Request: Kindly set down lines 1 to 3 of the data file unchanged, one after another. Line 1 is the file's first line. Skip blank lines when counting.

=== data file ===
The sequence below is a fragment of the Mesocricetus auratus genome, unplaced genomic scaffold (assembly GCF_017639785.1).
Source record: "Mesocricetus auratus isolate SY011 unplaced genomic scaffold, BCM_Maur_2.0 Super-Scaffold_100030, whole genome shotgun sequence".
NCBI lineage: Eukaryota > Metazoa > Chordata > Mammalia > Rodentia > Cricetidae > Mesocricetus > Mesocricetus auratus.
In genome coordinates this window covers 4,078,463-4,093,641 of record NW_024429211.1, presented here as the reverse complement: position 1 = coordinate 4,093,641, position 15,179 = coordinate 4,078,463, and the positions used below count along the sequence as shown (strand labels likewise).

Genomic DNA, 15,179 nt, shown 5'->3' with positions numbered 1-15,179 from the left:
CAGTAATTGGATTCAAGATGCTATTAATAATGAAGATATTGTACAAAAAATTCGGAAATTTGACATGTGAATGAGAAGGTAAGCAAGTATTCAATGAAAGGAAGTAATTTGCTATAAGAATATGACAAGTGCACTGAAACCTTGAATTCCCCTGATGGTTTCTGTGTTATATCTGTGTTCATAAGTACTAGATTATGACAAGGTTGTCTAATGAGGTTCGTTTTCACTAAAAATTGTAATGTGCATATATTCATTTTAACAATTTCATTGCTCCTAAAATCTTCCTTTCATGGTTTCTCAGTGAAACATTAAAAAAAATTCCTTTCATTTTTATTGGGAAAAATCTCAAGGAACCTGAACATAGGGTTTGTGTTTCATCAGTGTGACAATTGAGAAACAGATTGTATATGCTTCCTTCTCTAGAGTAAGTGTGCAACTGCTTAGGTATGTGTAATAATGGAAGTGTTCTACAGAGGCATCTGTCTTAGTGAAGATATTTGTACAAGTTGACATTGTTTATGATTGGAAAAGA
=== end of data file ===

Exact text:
The sequence below is a fragment of the Mesocricetus auratus genome, unplaced genomic scaffold (assembly GCF_017639785.1).
Source record: "Mesocricetus auratus isolate SY011 unplaced genomic scaffold, BCM_Maur_2.0 Super-Scaffold_100030, whole genome shotgun sequence".
NCBI lineage: Eukaryota > Metazoa > Chordata > Mammalia > Rodentia > Cricetidae > Mesocricetus > Mesocricetus auratus.